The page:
In the 1950s, Stravinsky began writing serial compositions, some of which used the twelve-tone technique originally devised by Arnold Schönberg. As always, his made this technique his own. No one would possibly have attributed his serial compositions to Schönberg or Webern.

Stravinsky’s reputation in Russia and the USSR rose and fell. Performances of his music were banned from around 1933 until 1962, the year Khrushchev invited him to the USSR for an official state visit. In 1972, an official proclamation by the Soviet Minister of Culture ordered Soviet musicians to “study and admire” Stravinsky’s music and she made hostility toward it a potential offence.

*Robert Craft is an American conductor and writer. He is best known for his intimate working friendship with Igor Stravinsky a relationship which resulted in a number of recordings and books.

 August 30, 2015

published in

“Finding Franz” a review by Susan J Feingold 

A concert of miniatures

On Sunday afternoon, Aug. 30, 2015, Tim Krol, Lyric Baritone, sang a number of short lieder written by the 19-th century German composer Robert Franz (1815-1892).

Another lieder composer? Nineteenth century lieder composers wrote about similar subjects, setting poems written often by the same poets. However for those of us who love lieder, another composer, whose songs stand up to comparison with Schubert and Schumann, can only be welcomed.

Tim gave us some background on Franz who just set any poem that interested him. He did not make order among them. So Tim made his own order, and it stood the audience in good stead.

We went from ‘Nature and Longing’, to ‘Darkening Skies and Storms’, my favorite. I enjoyed Franz’s dramatic songs the most.

The concert ended with Robert Franz’s Greatest Hits, songs you can actually find on YouTube. Not, I might add, with the exquisite interpretation heard in this concert.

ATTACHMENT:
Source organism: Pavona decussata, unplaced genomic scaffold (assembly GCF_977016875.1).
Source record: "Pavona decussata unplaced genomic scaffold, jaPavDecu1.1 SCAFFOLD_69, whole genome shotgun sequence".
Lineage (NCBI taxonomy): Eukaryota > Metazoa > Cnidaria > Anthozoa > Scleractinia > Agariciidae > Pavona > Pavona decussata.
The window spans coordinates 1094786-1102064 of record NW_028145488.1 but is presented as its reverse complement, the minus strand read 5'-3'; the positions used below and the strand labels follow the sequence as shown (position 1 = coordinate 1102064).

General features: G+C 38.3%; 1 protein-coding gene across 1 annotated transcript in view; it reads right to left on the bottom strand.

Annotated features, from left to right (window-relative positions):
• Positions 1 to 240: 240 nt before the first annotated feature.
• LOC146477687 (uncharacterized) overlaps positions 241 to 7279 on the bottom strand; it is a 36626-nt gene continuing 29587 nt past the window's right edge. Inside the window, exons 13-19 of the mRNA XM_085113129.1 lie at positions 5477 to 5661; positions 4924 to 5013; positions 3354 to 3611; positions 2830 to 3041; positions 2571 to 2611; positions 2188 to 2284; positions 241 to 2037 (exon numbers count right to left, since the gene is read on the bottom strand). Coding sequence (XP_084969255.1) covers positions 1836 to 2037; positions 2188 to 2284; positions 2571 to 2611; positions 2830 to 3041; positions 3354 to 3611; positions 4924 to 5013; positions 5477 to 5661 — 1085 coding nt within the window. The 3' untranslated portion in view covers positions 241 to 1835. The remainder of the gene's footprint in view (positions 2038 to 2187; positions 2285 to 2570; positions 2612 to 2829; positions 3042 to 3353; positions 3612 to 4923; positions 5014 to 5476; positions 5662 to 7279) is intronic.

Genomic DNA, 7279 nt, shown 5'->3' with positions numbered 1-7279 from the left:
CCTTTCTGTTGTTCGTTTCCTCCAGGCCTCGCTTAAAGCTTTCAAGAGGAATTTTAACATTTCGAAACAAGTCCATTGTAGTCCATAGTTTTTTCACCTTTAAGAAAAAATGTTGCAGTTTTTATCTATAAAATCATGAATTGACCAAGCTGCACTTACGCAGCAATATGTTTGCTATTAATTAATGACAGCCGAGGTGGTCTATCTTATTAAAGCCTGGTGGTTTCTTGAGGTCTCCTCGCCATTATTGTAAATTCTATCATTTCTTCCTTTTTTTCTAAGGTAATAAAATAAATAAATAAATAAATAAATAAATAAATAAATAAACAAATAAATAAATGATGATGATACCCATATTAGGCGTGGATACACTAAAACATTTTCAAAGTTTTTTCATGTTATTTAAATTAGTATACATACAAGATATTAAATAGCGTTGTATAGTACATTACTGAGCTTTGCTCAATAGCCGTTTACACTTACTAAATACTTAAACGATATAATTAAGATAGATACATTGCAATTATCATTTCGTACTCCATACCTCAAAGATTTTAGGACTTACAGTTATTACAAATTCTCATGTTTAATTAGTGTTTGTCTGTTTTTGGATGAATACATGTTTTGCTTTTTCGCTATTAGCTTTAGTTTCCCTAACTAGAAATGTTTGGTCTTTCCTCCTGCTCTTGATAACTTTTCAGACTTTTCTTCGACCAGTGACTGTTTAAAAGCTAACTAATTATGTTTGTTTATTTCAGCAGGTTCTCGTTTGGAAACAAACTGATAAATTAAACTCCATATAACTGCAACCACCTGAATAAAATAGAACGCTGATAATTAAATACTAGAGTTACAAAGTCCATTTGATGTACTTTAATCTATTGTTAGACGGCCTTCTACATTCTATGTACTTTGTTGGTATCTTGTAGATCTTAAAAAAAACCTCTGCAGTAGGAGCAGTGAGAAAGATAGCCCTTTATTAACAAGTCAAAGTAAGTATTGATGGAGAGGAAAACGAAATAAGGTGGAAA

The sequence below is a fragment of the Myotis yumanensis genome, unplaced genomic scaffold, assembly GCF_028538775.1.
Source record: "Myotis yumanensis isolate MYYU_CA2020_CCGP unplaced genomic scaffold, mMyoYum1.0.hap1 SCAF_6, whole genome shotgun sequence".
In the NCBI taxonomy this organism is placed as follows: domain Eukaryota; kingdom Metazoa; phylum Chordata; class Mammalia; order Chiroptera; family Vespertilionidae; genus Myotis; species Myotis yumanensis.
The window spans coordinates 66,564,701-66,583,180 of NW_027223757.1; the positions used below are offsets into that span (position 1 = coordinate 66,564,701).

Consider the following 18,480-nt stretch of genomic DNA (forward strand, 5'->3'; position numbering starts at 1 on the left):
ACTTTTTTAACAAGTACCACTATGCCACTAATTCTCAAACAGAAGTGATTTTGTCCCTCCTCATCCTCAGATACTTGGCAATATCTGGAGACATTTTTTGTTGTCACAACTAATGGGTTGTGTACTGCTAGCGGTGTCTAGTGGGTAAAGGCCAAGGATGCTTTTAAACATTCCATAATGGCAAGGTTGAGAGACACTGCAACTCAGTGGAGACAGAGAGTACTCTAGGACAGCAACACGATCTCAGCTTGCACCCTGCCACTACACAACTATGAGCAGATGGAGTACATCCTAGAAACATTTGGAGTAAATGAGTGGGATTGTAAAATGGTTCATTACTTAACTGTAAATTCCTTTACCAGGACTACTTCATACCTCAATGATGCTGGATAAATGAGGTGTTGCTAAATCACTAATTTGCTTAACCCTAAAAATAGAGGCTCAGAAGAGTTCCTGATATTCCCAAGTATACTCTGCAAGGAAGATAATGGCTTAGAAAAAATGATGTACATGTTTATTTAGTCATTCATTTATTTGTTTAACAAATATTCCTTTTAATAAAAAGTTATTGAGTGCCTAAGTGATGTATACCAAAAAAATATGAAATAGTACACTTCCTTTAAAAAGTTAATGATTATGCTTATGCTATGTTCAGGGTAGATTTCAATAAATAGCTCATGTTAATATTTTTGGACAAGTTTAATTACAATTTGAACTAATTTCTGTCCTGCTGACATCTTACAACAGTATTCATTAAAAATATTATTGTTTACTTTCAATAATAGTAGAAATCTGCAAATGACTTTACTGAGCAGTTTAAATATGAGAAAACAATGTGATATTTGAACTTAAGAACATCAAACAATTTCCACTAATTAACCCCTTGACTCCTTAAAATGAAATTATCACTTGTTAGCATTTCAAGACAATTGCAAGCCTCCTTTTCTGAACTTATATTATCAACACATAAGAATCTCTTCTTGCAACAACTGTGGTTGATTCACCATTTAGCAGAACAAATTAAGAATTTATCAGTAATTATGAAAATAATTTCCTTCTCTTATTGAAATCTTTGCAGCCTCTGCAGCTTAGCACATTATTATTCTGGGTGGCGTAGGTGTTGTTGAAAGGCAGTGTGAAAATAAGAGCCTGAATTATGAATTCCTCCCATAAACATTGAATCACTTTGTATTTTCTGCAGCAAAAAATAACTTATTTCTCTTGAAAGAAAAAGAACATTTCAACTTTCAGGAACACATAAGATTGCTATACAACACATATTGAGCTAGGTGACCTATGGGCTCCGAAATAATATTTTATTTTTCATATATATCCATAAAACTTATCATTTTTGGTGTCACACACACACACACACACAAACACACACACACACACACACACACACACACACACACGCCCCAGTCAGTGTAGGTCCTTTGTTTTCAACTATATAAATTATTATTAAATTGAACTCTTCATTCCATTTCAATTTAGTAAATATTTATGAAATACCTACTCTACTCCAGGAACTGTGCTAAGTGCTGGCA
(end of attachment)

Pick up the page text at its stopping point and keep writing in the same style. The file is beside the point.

Mrs. Franz, we found out, had been a composer herself, but stopped writing upon her marriage. Tim imagined her looking over Robert’s shoulder and participating in that way!

For Tim Krol and Michael Hey, accompanist, Bravi!!

Laura Bozzone’s dramatic reading of the poems enhanced the music for those of us who are not fluent in German.

A Note on Miniatures:

Franz’s accompaniments were often quite simple, but effective. However, some of the songs ended too abruptly for me. The accompaniment ended with the end of the poem, leaving the listener a little stranded, waiting for closure to be provided by the piano, which was not always forthcoming. As composer myself, I took careful note of this!

Tim put his soul as well as his heart into his interpretations. Not every singer can sing lieder. I know of one world famous operatic tenor who attempted it and just did not “get it”. Tim is a natural and I hope this will not be his last lieder concert.

Tim Krol

February 25, 2016
 Kattie Zaffran:  A Wedding Anxiety Cabaret  Reviewed by Susan J FeingoldWedding anxiety Katie Zaffran
Katie Zaffran on the anxiety of marriage – in all of its ridiculosity! from Plath to e-harmony, to arranged Hindu marriages (the stress is on the parents:) From marriage barbies to the crazies. (You were at my dress rehearsal?) Katie is one sensational songstress. Captivating! absolutely! (She wants to be a mutha who is also a mutha- complicated!) We loved her and wanted More! So we sang along with “Love & Marriage” and after 2 drinks I hit the high notes without any problem;-)